Dialogue on Slavery and Citizenship

Dialogue on Slavery and Citizenship

 

Richard Ennals

  

Aspects of our past are often too difficult for us to face in explicit form. Straightforward data are not available for conventional analysis. We need to find other approaches. The Council for Education in World Citizenship (CEWC) and John Wiley publishers are working together on the project “From Slavery to Citizenship” (Ennals 2007). This includes consideration of current manifestations of slavery, and exploration of underlying questions of control and participation.

 

The slave trade, including the Transatlantic Slave Trade, involved buying and selling human beings, in order to derive profit from their labour. This contradicts modern understandings of human rights. It was seen as justified at the time, in terms of property rights, where human beings were regarded as property. By talking about business, and market forces, it was possible to disguise what was being done to other human beings. Disguises slip over time, but we can identify consistent patterns of denial.

 

In the UK in the eighteenth century the appeal of easy profit was hard to resist. The South Sea Company attracted investment from the royal family, leading politicians, writers and society figures. The core business was provision of slaves to the Spanish Empire, under an exclusive licence. Few investors were well informed. The bubble burst. Today, some initiatives regarding the legacy of the Slave Trade are to be financed by funds generated from the National Lottery. Adam Smith, Enlightenment philosopher and exponent of the principles of capitalism, opposed both slavery and lotteries.

 

The Transatlantic Slave Trade involved many countries, including the UK, France, Spain, Portugal, Italy, Netherlands, Germany, USA, Sweden, Denmark, Norway and Lithuania. For each today there is a distinctive silence.

 

There are many “silences” to be “broken”. It will not be a matter of simple “full disclosure”. Opening a process of dialogue can enable communication between the different communities in our current multicultural society. The impact of slavery can be detected at many levels of knowledge: explicitly, implicitly and tacitly. The dialogue is vital for our future citizenship.

 

Kingston University and CEWC are hosting a Cross-Community Network Group, committed to breaking the silences on slavery and citizenship. It is clear that the key is dialogue, rather than simple analysis of explicit data. It is a matter of process, which can acquire its own dynamic.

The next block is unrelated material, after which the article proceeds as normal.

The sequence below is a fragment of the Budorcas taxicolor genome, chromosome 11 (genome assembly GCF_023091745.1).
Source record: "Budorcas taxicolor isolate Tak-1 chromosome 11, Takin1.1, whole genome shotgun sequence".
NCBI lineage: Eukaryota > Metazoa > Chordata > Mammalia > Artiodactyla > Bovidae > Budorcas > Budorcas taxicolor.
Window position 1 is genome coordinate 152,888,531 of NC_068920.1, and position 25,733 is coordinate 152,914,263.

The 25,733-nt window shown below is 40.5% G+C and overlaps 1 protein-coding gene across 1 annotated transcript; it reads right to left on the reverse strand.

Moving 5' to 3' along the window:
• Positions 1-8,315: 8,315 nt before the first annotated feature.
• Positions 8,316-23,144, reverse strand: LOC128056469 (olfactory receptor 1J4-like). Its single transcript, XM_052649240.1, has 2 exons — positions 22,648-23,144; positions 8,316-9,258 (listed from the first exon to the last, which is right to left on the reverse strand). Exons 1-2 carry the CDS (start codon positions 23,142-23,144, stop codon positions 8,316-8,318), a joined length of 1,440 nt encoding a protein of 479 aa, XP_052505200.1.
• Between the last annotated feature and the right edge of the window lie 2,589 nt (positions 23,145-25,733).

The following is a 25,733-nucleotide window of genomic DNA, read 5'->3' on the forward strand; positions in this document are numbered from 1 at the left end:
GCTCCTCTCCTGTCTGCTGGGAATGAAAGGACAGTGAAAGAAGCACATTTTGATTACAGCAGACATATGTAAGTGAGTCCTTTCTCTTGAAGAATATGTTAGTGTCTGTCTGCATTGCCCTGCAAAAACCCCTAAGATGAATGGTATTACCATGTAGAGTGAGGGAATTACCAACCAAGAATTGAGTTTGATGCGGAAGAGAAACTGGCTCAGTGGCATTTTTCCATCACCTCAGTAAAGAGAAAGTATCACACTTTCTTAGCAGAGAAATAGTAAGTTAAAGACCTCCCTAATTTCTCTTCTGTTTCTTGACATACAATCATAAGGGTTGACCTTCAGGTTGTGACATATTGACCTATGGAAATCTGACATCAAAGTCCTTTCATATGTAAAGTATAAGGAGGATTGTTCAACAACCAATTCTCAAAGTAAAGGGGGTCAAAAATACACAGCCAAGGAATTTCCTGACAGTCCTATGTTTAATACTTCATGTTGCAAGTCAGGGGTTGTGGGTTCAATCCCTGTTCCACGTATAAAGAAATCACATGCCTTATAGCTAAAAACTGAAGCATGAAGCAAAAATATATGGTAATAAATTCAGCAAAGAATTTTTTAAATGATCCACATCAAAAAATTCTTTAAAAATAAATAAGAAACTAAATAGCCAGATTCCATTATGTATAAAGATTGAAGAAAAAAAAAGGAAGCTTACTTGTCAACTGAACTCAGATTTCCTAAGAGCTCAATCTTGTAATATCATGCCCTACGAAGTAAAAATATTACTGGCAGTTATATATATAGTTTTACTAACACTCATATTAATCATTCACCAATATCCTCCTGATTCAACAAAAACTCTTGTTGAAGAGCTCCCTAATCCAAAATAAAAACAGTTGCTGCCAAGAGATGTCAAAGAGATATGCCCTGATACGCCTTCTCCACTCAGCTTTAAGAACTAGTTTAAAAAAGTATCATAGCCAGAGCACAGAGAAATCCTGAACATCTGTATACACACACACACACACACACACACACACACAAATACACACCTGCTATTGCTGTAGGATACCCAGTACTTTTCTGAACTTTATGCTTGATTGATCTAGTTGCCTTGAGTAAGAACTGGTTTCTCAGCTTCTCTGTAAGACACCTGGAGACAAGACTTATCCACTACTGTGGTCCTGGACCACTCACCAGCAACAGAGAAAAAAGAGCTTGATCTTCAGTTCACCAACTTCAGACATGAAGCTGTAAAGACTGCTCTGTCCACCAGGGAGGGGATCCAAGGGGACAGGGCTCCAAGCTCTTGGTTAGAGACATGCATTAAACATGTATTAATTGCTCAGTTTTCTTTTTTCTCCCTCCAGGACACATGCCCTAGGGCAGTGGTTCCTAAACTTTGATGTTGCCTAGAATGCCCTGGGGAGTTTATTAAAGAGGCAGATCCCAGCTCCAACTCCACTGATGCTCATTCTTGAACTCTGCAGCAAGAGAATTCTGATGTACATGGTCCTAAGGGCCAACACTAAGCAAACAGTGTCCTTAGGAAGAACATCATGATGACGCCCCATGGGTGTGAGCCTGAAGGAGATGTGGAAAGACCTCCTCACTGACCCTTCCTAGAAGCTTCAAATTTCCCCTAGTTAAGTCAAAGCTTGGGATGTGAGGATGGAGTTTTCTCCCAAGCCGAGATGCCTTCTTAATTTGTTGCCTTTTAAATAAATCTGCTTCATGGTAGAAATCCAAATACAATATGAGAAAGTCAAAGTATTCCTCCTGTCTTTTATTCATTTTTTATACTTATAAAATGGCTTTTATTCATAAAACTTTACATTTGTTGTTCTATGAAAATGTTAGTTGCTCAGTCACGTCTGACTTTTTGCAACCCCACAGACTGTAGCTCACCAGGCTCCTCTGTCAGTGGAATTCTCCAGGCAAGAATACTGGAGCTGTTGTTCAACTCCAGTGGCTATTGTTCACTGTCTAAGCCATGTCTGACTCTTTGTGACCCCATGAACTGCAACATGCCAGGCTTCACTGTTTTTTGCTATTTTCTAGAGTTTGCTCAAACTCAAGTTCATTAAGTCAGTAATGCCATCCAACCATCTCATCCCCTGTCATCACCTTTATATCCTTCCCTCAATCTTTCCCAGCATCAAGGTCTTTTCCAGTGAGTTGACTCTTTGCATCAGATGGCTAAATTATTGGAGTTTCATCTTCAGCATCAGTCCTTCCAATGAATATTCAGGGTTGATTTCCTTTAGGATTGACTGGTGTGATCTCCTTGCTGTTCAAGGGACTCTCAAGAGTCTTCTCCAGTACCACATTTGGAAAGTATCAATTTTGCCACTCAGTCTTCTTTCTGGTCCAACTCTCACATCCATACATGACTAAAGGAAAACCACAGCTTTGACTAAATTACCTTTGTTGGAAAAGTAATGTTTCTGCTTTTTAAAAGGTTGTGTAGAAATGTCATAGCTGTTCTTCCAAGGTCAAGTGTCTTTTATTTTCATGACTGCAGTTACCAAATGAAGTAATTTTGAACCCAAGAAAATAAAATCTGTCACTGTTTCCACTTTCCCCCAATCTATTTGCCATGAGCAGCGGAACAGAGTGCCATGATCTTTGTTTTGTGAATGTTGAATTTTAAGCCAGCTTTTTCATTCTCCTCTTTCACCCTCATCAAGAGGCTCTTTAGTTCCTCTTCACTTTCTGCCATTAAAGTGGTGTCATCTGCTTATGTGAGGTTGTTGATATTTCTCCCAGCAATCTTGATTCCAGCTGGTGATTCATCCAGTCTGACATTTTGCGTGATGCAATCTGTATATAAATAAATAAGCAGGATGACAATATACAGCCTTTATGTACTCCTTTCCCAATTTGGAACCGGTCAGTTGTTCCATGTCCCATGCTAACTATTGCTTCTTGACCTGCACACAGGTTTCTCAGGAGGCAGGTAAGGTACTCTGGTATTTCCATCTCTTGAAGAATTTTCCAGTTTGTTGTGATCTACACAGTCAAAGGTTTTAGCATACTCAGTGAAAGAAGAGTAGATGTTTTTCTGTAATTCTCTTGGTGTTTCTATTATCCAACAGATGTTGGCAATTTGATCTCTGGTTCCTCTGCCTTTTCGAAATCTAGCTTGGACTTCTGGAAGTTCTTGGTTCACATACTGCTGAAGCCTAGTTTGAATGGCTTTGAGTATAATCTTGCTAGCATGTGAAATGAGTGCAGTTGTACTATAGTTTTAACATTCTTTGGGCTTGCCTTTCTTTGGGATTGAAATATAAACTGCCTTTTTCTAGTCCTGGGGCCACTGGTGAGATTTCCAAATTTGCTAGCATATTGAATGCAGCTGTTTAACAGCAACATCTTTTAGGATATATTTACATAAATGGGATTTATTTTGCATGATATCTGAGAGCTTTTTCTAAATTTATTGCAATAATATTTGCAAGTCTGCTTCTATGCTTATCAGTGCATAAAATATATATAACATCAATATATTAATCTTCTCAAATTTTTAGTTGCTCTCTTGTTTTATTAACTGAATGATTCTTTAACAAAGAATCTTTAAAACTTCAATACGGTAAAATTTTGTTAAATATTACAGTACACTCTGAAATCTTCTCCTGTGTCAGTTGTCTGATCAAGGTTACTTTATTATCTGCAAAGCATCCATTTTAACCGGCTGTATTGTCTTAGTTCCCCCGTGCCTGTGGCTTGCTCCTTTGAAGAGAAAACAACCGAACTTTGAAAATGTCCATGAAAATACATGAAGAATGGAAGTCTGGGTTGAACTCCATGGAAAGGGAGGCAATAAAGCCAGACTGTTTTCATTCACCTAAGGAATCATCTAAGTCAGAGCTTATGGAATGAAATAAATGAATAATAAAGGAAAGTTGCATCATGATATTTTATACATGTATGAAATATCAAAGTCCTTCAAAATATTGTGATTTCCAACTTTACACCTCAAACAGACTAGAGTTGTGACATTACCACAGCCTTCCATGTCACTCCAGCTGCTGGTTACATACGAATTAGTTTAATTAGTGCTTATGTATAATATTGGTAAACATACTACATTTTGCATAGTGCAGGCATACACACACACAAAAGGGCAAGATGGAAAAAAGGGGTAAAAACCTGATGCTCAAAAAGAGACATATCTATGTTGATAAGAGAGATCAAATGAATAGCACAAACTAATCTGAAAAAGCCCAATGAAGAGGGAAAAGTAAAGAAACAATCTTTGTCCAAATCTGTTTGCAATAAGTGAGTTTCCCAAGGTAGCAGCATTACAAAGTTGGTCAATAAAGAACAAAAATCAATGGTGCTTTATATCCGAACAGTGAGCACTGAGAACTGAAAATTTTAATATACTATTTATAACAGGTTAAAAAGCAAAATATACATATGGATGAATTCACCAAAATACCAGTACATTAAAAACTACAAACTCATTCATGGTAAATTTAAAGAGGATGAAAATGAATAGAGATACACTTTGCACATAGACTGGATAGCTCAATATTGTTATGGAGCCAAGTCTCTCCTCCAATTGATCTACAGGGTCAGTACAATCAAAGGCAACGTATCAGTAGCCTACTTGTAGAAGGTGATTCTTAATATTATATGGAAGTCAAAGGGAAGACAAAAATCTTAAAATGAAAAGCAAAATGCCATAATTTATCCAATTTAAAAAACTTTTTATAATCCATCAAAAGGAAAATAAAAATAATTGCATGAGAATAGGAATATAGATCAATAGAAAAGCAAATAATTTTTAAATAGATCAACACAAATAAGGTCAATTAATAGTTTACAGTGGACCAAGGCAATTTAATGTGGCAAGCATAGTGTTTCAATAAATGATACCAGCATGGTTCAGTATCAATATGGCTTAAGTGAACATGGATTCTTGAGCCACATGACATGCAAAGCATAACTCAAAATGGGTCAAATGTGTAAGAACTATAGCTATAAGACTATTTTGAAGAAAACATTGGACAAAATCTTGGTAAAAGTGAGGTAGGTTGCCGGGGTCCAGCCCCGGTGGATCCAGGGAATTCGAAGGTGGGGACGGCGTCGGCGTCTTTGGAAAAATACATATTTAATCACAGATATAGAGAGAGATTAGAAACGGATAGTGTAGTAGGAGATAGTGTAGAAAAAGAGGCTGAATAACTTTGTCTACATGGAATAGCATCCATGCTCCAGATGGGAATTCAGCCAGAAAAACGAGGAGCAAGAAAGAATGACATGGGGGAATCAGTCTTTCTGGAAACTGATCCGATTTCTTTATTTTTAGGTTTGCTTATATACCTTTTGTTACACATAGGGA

The Dialogue Seminar Method (Göranzon, Hammarén and Ennals 2005) offers a way forward. Participants reflect on chosen texts, or other impulses, then share their reflections, gaining access to individual and collective tacit knowledge by indirect means, and by recourse to analogical thinking. In most organisations the key asset is the knowledge of the members, and explicit codified knowledge represents merely the tip of the iceberg. The problems come from below the surface.

 

There is a complication. As Edward Said has noted (Said 1993), great works of European literature tend to have neglected consideration of contemporary slavery and the slave trade. Denial and silence are not new. Henrik Ibsen concentrated on exposing silence, but slavery and the slave trade escaped his explicit attention. Now it is clear that the slave trade had helped to finance the prosperity of the middle classes who enjoyed Ibsen, as well as fuelling the early Industrial Revolution in England (Williams 1944). Complacency disguised dark secrets (Thomas 1997). Not everything changes.

 

At the Swedish Royal Institute of Technology, the Dialogue Seminar Method is the basis of a doctoral course. In the next phase of teaching, where we address Ibsen’s theatre, following rules, and analogical thinking, “From Slavery to Citizenship” provides a potential focus for a new dialogue which crosses community boundaries, and takes a fresh look at both the past and the present.

 

It may come as no surprise that one of our first ports of call may be Shakespeare’s “The Tempest”, and a visit to Prospero’s island, overseen by a lover of books, but dealing with fundamental issues of human nature.

  

References

 

Ennals R. From Slavery to Citizenship. John Wiley, Chichester 2007 (in preparation).

 

Göranzon B., Hammarén M. and Ennals R. (eds.). Dialogue, Skill and Tacit Knowledge. John Wiley, Chichester 2005.

 

Said E. Culture and Imperialism. Chatto and Windus, London 1993.

 

Thomas H. The Slave Trade. Simon and Schuster, New York 1997.

 

Williams E. Capitalism and Slavery. Andre Deutsch, London 1944.

 

 

Views expressed on this blog are not necessarily those of the Citizenship Foundation.

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